[teaser 01] the morning of

 

Ami watched the sun rise over the swell of mountains on the horizon. The golden arms of morning spread dawn’s embrace across the sleepy castle town below. The Holanian capital, Adria, would soon be waking. Her still-made feather bed beckoned, though she would not be joining it. The young princess sipped the wine left on the drawing table along with the remnants of her uneaten evening meal. The dark Bararnite vintage was a sharp assault so early in the morning but Ami welcomed the wetness on her tongue.

            It was the Day of Blessing—a humble day of virginal simplicity to be enjoyed in the presence of her betrothed. A day of tradition, of ceremony, of celebration—a day Ami would not see through to completion. Had it been Tallas, she would have endured. Tallas, heir to the neighbouring throne of Bararn, had been her promised one, not his snivelling, unctuous little brother, Reminas. Even before Tallas’s cruel and untimely death, Reminas always believed himself entitled to everything his older brother possessed—his titles, his birthrights, his armies. Now he had the impudence to name himself successor to the Holanian marriage alliance as well. But he would not have Ami. She would not be Reminas’s bride. He would not be her king.

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[short story] a table for two

At a table set for two, tucked away in the corner of a restaurant whose name she couldn’t pronounce, Miss Williams slipped into the leather upholstered seat. A crystal pendant light hung low above the table, casting nightmarish shadows from the proud napkin-swans across the white tablecloth as she set down her clutch and keys.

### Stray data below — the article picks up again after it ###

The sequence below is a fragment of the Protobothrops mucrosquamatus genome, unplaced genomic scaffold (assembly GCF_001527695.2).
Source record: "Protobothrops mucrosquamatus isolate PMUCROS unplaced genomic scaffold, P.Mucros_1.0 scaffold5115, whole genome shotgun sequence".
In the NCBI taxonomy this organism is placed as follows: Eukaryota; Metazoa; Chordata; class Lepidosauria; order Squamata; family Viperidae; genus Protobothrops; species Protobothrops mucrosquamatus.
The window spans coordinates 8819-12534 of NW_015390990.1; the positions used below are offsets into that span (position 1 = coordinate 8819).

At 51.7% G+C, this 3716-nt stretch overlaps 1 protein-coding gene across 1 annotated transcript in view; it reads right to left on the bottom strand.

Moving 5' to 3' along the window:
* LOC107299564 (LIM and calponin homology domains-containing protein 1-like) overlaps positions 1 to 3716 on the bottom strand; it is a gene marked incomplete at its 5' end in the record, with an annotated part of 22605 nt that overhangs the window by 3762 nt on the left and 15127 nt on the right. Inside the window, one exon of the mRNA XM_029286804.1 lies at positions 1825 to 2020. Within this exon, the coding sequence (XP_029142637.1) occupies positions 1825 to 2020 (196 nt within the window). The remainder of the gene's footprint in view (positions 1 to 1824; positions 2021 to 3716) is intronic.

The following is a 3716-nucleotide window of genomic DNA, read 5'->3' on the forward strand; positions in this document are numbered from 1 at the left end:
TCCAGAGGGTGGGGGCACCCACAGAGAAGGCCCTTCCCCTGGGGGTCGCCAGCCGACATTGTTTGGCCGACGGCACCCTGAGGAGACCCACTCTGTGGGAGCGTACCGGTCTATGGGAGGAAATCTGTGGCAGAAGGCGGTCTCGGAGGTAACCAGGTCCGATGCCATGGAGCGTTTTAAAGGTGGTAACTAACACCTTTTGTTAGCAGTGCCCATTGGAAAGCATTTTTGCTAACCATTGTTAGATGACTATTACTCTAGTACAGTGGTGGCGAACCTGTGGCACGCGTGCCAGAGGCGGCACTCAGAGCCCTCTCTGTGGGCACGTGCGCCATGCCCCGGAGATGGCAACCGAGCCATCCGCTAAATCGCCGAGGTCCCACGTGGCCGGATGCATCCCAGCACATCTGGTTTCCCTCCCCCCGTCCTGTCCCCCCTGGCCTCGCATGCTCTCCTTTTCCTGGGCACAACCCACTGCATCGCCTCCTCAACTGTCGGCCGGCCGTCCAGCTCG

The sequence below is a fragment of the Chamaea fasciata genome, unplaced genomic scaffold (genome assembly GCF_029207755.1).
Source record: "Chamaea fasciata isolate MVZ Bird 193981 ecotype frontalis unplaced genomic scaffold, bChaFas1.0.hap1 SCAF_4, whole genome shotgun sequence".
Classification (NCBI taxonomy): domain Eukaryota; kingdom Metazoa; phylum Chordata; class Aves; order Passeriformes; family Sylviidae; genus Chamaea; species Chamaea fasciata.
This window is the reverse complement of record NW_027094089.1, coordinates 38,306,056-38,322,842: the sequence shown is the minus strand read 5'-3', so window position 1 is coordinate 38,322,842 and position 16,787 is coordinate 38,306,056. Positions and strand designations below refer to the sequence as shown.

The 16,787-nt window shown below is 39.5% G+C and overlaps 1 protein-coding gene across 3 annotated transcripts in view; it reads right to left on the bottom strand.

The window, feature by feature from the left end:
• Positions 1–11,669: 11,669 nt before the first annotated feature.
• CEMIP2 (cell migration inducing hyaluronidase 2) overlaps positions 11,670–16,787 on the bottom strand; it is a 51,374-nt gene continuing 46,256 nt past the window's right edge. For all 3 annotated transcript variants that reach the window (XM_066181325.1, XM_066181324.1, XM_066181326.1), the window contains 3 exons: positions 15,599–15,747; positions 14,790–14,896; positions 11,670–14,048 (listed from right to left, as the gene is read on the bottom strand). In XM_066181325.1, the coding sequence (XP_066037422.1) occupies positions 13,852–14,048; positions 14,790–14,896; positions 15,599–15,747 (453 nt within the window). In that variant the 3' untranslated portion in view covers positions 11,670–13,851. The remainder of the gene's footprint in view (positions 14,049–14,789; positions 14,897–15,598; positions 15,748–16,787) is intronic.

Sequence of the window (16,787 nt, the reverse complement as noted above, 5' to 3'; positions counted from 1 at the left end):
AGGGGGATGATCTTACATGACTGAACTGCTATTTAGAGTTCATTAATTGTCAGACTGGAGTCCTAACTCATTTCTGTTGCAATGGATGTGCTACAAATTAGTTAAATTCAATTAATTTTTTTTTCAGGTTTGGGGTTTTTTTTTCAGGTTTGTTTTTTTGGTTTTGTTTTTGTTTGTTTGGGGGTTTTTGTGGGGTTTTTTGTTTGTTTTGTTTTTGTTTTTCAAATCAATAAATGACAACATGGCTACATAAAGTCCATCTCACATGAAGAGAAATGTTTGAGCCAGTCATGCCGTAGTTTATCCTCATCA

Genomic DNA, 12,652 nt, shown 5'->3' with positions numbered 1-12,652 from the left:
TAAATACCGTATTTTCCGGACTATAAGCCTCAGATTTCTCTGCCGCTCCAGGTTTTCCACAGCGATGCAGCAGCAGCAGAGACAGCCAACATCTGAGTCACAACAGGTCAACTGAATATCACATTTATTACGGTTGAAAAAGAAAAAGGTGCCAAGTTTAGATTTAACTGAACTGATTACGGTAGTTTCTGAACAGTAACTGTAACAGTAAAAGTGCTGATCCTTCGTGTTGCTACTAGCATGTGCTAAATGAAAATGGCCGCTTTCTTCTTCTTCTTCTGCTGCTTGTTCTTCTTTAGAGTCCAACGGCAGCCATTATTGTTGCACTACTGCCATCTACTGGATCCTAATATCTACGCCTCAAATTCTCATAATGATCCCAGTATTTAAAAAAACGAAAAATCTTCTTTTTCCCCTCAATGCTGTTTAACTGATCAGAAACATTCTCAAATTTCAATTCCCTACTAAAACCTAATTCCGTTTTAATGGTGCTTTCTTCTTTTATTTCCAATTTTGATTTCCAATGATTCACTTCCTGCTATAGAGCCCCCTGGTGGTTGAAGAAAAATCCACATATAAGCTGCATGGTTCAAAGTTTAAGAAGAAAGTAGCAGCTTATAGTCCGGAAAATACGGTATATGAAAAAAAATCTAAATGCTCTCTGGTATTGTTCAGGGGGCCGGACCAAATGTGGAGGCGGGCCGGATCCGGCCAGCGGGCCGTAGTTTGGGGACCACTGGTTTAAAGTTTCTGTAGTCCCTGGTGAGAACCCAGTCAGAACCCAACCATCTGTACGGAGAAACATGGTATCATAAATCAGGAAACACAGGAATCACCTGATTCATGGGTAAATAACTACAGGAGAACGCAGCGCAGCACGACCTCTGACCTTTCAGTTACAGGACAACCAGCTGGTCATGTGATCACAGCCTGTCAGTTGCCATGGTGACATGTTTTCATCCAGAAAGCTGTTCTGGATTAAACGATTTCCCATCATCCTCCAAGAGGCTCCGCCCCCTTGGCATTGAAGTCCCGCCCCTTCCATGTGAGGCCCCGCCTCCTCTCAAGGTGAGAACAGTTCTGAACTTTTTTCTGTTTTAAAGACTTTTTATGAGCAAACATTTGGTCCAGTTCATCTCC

‘Can I get the wine menu for you, Ma’am?’ The waiter asked. He was a tall slick man with not a hair out of place.

            ‘Actually,’ Miss Williams said with the faintest of smiles, ‘I think champagne might be in order.’

            ‘Very well, then. I shall bring you our best bottle.’

            ‘That will be delightful.’ Miss Williams shrugged off her lilac pashmina and draped it across the back of her chair. Her elbow brushed the back of the man sitting behind her. She apologised but the scowl on his face suggested she’d made him spill his drink. Turning back around, Miss Williams took a deep breath to calm the nerves swimming in her stomach.

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